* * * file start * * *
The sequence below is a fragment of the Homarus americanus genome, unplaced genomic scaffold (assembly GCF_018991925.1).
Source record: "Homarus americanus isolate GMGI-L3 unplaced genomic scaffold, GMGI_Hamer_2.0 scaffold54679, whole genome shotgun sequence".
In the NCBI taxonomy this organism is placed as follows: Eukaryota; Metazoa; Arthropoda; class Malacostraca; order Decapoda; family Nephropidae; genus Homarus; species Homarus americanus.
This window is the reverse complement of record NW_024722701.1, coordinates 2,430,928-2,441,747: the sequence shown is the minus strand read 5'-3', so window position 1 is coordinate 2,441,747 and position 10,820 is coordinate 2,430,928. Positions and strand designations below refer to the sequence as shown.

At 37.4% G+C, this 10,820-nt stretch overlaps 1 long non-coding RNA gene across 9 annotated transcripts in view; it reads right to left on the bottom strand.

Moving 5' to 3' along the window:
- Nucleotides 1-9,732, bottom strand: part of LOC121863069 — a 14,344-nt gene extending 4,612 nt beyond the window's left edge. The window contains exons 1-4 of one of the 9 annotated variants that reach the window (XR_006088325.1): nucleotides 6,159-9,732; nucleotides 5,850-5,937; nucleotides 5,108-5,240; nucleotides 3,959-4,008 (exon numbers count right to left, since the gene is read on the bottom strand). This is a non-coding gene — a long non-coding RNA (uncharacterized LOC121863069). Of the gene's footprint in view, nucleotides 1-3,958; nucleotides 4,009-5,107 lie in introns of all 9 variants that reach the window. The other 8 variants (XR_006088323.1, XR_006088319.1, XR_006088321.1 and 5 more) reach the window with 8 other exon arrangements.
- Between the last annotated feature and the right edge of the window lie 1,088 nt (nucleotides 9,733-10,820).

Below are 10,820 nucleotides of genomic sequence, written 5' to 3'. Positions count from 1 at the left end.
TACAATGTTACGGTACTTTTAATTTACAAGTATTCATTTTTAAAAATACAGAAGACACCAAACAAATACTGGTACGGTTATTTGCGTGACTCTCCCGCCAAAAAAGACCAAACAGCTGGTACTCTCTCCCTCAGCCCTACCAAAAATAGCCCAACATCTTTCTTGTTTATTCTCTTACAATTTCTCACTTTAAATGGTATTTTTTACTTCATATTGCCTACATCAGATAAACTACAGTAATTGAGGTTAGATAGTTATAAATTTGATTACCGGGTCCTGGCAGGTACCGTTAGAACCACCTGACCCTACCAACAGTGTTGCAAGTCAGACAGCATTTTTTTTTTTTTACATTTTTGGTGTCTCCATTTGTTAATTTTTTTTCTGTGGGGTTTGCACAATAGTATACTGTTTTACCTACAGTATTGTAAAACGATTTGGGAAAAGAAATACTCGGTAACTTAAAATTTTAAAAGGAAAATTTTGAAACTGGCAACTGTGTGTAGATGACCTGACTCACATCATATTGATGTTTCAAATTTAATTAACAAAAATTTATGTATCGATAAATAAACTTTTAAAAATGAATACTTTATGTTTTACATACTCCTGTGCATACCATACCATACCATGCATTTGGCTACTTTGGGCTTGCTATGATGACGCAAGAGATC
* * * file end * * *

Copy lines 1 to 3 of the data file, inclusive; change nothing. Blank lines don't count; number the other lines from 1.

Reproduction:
The sequence below is a fragment of the Homarus americanus genome, unplaced genomic scaffold (assembly GCF_018991925.1).
Source record: "Homarus americanus isolate GMGI-L3 unplaced genomic scaffold, GMGI_Hamer_2.0 scaffold54679, whole genome shotgun sequence".
In the NCBI taxonomy this organism is placed as follows: Eukaryota; Metazoa; Arthropoda; class Malacostraca; order Decapoda; family Nephropidae; genus Homarus; species Homarus americanus.